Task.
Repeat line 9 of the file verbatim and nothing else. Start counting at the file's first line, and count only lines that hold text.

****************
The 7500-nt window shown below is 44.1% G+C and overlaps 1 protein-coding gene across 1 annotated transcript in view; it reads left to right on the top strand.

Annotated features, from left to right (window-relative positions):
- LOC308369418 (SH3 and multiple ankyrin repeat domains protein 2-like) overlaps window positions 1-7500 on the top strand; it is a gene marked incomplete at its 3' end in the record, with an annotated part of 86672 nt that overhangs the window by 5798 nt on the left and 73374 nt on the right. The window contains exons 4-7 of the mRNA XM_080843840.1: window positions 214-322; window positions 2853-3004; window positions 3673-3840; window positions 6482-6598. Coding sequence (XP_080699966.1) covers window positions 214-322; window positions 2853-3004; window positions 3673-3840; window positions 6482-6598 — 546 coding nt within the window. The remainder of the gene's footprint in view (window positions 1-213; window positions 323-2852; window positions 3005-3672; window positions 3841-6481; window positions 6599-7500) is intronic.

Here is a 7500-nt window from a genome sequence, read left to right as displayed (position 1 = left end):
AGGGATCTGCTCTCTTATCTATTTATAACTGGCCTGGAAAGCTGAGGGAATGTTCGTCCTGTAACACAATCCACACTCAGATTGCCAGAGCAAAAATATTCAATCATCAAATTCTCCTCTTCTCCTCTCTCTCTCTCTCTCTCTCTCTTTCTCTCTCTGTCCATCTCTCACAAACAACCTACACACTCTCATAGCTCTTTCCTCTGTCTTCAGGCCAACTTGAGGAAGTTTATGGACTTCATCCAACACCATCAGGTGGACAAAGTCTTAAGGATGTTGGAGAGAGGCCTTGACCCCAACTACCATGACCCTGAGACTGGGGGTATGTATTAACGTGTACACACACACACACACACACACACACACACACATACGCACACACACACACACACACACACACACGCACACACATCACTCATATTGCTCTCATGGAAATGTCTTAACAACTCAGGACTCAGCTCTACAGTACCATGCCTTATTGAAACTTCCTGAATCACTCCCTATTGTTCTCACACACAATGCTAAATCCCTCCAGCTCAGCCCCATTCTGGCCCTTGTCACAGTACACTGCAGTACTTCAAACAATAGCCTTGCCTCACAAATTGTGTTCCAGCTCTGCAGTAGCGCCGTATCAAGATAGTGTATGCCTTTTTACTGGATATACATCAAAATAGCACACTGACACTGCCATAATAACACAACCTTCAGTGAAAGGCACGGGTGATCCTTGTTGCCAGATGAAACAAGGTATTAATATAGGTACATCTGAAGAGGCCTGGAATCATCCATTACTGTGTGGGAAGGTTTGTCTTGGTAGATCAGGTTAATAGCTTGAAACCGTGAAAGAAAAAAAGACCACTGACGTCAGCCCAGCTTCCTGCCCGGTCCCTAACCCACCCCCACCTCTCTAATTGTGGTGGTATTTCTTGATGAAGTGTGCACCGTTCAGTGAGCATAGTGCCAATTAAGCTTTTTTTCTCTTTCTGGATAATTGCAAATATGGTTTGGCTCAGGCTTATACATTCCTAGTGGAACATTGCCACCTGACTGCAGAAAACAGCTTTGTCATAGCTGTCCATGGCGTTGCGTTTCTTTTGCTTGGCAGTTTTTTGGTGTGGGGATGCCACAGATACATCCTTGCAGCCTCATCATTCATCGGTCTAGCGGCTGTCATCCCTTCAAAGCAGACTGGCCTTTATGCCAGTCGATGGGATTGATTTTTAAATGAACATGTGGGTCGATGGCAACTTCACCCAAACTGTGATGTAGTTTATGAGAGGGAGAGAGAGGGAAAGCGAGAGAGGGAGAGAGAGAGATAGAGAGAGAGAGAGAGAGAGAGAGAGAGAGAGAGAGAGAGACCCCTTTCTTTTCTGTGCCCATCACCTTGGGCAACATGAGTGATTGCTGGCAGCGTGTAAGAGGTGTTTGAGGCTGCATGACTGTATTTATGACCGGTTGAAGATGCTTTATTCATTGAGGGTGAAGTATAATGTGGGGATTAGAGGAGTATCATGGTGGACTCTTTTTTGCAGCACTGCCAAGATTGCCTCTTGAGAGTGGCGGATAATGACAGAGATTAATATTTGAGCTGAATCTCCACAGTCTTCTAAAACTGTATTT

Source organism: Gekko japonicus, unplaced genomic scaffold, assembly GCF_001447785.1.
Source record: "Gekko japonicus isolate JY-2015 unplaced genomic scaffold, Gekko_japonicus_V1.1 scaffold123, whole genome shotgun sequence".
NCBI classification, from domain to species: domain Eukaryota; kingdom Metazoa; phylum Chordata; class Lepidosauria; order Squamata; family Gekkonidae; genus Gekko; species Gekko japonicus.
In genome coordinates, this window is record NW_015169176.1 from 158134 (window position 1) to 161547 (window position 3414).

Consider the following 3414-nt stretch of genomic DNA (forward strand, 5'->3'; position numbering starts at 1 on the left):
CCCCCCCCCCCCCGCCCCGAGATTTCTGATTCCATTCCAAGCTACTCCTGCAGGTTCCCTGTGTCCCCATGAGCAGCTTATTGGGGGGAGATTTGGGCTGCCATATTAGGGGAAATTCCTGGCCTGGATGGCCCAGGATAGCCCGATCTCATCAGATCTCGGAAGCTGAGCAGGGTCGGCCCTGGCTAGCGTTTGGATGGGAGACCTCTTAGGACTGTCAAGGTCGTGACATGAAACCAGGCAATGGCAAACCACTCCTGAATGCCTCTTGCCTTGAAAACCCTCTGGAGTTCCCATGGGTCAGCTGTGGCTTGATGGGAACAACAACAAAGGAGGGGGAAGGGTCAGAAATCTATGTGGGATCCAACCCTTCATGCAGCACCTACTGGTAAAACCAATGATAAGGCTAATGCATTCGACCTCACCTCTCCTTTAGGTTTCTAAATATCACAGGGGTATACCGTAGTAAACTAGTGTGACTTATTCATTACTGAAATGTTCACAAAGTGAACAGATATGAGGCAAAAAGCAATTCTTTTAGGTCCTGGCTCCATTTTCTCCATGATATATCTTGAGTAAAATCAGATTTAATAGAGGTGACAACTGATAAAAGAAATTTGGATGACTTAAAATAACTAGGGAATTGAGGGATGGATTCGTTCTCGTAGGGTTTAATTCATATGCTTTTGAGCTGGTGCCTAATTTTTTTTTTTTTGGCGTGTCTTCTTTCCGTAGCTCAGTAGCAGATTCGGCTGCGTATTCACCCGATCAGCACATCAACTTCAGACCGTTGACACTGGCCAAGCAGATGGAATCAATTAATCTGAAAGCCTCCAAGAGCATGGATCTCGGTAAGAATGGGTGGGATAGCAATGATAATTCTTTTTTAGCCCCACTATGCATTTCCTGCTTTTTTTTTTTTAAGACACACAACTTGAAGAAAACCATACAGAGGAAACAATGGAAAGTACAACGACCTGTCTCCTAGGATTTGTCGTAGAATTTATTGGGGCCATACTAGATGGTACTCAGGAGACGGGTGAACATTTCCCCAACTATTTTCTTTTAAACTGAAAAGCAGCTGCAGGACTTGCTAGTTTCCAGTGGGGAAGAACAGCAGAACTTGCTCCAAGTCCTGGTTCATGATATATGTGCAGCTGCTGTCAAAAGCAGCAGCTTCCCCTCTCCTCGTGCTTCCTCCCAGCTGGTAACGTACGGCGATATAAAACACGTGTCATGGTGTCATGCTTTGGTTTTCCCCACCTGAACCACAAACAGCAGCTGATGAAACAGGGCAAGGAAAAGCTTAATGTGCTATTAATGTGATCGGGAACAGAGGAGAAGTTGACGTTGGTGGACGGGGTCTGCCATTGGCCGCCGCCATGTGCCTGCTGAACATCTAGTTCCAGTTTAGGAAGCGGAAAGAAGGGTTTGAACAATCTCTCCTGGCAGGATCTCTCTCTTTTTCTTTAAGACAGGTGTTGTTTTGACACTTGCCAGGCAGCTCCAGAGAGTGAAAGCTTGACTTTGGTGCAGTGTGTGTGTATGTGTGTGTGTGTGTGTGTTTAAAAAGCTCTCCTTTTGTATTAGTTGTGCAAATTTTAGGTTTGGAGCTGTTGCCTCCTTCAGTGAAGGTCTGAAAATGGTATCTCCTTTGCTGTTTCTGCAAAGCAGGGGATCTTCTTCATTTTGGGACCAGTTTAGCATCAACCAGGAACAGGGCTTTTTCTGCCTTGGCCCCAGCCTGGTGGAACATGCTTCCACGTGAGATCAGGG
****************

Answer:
In genome coordinates, this window is record NW_015169176.1 from 158134 (window position 1) to 161547 (window position 3414).